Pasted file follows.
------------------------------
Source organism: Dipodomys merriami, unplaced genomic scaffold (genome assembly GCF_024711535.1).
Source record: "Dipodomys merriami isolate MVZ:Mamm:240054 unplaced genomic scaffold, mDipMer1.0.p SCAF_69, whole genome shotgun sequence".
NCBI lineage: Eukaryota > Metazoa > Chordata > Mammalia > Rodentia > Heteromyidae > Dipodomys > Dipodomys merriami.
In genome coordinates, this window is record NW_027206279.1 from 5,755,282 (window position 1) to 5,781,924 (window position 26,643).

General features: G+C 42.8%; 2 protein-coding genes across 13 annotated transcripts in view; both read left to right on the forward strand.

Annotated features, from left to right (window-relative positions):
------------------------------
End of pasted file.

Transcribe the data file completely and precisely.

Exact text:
Source organism: Dipodomys merriami, unplaced genomic scaffold (genome assembly GCF_024711535.1).
Source record: "Dipodomys merriami isolate MVZ:Mamm:240054 unplaced genomic scaffold, mDipMer1.0.p SCAF_69, whole genome shotgun sequence".
NCBI lineage: Eukaryota > Metazoa > Chordata > Mammalia > Rodentia > Heteromyidae > Dipodomys > Dipodomys merriami.
In genome coordinates, this window is record NW_027206279.1 from 5,755,282 (window position 1) to 5,781,924 (window position 26,643).

General features: G+C 42.8%; 2 protein-coding genes across 13 annotated transcripts in view; both read left to right on the forward strand.

Annotated features, from left to right (window-relative positions):